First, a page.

Although none of Agathon’s (AG-uh-thahn) works are extant, he is described by Plato and Aristophanes as a tragic playwright. Plato’s Symposion (388-368 b.c.e.; Symposium, 1701) depicts a celebration that takes place in Athens after the victory of one of Agathon’s plays in 416 b.c.e. Plato portrays Agathon as a gentleman, well versed in the duties of hospitality. In this dialogue, Agathon joins his guests in eulogizing the god Eros. In a speech that Socrates compares to those of the Sophist Gorgias, Agathon initially describes Eros as both the most beautiful and the most virtuous among gods. However, like many of Socrates’ interlocutors, after speaking with Socrates, Agathon admits to knowing nothing definite about the topic. In De poetica (c. 335-323 b.c.e.; Poetics, 1705), Aristotle says that Agathon’s tragedies are among the first to be composed of fictitious characters and events. He also attributes to Agathon the inclusion of choral songs that are not connected to the plots of his plays. In Aristophanes’ Thesmophoriazousai (411 b.c.e.; Thesmophoriazusae, 1837), Agathon is comedically depicted as delicate and effeminate. However, in Aristophanes’ Batrachoi (405 b.c.e.; The Frogs, 1780), Dionysus describes him as a decent poet who, in death, is lamented by his friends.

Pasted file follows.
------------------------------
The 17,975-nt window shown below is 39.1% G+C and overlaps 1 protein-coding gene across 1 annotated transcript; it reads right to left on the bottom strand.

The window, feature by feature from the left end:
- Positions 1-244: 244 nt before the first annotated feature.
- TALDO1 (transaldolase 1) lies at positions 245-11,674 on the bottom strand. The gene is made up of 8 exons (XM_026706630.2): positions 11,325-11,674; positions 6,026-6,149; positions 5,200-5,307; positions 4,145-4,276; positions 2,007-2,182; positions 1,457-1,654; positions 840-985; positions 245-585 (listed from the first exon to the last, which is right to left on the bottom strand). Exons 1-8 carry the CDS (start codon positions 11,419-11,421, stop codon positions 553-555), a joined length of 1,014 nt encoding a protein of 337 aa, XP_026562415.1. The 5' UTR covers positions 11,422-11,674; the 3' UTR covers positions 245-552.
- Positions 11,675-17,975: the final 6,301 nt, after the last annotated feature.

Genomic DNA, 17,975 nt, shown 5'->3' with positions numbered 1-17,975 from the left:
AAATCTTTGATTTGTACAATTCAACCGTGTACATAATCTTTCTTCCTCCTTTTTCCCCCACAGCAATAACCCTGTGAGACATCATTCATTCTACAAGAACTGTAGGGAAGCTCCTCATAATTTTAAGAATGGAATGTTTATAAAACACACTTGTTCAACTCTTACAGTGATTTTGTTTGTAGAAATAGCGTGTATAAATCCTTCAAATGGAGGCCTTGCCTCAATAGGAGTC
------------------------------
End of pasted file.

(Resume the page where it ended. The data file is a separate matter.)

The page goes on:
Because none of his works survives, it is difficult to attribute to Agathon any lasting influence. However, Aristotle’s descriptions of his works suggest that he had an impact on the poetry of ancient Greece.

Additional Resources

Aristotle. Poetics. Translated by S. H. Butcher. New York: Hill & Wang, 1989.

Plato. “Symposium.” In The Dialogues of Plato. New York: Bantam Classics, 1986.